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Two drug companies cut treatment prices

Published Dec. 2, 2006

Former President Bill Clinton announced Thursday that two Indian pharmaceutical companies had agreed to cut the prices of HIV and AIDS treatment for children, making the lifesaving drugs far more accessible worldwide.

The companies will supply drugs for HIV-positive children at prices as low as 16 cents a day, or less than $60 a year, alllowing an additional 100,000 HIV-positive children in 62 countries to receive treatment in 2007, the foundation said.

"This is a great day, but we have a long way to go. We have to make a new commitment that every child and adult who needs treatment should have access" to the drugs, Clinton said. "Though the world has made progress in expanding HIV/AIDS treatment to adults, children have been left behind. Only one in 10 children who needs treatment is getting it."

Under the drug agreement, the two companies - Cipla Ltd. and Ranbaxy Laboratories Ltd. - will supply 19 antiretroviral formulations for prices about 45 percent less than the lowest current rates for these drugs in developing countries.

Countries including France, Brazil, Chile, Norway and Britain will provide $35-million and the Clinton Foundation HIV/AIDS Initiative will contribute $15-million.


Life expectancy falls by 12 years since 1990

Fewer than half of South Africa's 15-year-olds will live to see their 60th birthday because of HIV/AIDS, according to a report.

An estimated 950 people have died per day during 2006 from AIDS-related diseases and 1,400 were infected each day - a total of 530,000 new infections, said the report by the Actuarial Society of South Africa and the Medical Research Council.

The report, issued every two years and widely used as a model for predicting the course of the disease and its impact, included an estimate that 5.4-million of South Africa's 48-million people were infected with the AIDS virus by the middle of 2006 - a figure in line with the government's own estimates issued earlier this year.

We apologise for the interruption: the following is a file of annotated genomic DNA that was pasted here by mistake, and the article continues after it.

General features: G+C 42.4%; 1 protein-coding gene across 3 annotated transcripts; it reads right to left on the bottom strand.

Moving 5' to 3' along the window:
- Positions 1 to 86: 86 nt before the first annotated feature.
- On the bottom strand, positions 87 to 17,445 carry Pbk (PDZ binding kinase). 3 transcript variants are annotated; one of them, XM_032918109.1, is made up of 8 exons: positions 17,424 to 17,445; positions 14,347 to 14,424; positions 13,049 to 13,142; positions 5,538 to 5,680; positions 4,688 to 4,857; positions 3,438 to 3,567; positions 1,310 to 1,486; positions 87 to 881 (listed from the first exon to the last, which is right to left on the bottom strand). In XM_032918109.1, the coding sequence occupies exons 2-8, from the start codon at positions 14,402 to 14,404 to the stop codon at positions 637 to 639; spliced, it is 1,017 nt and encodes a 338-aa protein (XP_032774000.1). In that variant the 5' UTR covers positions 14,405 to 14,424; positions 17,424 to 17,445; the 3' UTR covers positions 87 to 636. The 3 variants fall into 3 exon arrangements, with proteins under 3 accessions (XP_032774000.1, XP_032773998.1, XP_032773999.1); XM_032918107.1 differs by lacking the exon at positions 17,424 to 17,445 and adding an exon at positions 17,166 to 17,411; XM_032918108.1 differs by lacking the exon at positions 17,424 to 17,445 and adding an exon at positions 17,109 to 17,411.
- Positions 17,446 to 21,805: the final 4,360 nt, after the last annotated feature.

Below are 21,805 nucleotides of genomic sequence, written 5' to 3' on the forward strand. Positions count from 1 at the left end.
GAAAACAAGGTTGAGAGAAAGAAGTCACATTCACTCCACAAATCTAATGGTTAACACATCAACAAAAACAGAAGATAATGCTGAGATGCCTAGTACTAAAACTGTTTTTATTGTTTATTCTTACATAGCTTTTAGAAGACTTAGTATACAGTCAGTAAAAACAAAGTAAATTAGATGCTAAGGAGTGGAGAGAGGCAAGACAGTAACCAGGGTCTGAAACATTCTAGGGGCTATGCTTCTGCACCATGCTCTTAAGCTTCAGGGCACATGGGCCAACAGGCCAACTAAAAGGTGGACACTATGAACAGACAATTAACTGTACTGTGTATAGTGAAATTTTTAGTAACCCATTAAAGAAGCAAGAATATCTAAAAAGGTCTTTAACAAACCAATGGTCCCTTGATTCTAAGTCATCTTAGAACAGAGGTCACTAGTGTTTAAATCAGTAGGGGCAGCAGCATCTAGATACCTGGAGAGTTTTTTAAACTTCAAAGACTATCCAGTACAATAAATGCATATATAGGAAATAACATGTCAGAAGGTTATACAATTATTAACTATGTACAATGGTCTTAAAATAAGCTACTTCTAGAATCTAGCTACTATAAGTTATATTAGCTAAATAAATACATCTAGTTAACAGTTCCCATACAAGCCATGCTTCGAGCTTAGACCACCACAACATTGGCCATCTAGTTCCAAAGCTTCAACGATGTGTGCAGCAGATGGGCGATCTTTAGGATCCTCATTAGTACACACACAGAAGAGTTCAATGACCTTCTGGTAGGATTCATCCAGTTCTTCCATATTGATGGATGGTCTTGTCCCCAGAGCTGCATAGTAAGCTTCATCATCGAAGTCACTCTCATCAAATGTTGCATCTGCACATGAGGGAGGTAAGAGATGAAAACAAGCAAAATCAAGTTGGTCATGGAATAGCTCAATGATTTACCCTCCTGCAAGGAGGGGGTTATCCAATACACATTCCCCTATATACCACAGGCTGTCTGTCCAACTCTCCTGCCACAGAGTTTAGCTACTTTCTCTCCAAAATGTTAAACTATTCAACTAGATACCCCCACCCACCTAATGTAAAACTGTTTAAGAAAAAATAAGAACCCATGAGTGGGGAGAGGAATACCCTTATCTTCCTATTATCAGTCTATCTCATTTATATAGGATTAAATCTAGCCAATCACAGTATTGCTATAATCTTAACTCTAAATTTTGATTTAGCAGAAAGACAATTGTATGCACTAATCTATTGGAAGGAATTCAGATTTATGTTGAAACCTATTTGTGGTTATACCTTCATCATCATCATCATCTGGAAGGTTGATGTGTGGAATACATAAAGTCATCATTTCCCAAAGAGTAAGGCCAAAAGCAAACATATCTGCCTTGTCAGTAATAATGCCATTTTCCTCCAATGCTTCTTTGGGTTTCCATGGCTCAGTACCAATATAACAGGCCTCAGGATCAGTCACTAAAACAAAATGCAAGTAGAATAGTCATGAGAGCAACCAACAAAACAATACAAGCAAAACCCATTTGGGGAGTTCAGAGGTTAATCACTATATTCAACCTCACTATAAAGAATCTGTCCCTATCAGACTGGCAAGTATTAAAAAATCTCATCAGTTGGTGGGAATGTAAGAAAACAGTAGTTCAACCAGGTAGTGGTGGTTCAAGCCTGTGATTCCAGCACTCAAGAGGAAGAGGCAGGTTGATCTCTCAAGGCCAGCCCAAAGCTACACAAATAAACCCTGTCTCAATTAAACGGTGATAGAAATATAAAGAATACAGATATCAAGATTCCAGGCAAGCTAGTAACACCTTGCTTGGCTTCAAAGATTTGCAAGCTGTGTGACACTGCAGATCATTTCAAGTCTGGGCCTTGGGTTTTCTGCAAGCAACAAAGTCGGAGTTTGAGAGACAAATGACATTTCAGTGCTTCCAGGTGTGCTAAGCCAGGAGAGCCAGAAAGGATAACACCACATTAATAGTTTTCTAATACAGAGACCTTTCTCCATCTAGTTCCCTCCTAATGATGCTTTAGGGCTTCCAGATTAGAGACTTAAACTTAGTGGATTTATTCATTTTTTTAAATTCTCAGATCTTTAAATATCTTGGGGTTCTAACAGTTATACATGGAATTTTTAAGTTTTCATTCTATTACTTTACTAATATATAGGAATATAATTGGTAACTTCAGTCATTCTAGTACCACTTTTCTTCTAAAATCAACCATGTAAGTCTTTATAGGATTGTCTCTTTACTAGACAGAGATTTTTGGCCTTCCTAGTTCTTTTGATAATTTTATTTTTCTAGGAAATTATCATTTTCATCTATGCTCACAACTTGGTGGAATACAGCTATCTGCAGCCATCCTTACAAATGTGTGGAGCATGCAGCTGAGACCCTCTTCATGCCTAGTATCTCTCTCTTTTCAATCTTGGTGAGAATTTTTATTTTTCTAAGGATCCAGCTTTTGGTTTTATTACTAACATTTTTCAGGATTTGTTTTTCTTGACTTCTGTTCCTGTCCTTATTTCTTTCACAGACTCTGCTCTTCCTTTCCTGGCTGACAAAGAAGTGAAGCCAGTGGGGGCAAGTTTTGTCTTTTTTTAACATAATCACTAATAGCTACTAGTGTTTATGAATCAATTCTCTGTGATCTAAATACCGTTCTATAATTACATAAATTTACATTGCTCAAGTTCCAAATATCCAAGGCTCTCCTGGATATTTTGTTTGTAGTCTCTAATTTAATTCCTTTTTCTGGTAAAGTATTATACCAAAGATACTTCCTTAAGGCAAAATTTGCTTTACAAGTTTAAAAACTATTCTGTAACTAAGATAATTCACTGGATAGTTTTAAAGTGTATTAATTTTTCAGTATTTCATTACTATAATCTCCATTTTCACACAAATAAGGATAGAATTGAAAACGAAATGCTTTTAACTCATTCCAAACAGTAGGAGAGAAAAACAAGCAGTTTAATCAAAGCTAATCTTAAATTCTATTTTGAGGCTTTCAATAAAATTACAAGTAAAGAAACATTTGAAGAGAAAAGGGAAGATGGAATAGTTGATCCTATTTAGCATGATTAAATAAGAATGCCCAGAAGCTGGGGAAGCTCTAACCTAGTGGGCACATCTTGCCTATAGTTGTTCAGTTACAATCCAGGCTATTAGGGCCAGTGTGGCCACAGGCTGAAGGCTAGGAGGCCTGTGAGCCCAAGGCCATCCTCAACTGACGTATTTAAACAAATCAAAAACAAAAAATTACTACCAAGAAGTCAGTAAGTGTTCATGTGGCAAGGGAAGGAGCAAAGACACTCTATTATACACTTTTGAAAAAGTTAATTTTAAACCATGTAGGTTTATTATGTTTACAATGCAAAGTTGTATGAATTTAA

Only India is believed to have more people infected with HIV than South Africa.

The report said life expectancy dropped from 63 in 1990 to 51 in 2006. In the hardest-hit province of KwaZulu-Natal, it was as low as 43.

"The Demographic Impact of HIV/AIDS in South Africa: National and Provincial Indicators for 2006" said that 15-year-olds had a 56 percent chance of dying before the age of 60, compared with a 29 percent chance of dying in 1990.


Annan urges resolve from political leaders

U.N. Secretary-General Kofi Annan called on the world's leaders to use maximum political clout to keep momentum strong in the fight against AIDS and focus on empowering women, who are increasingly affected.

Annan called the virus "the greatest challenge of our generation," but noted changing attitudes in the past decade.

"Financial resources are being committed like never before, people have access to antiretroviral treatment like never before, and several countries are managing to fight the spread like never before," the secretary-general said in a statement. "Now, as the number of infections continues unabated, we need to mobilize political will like never before."

fast facts

AIDS by the numbers

4-million new cases worldwide every year

25-million people the virus has killed

40-million people infected with the virus worldwide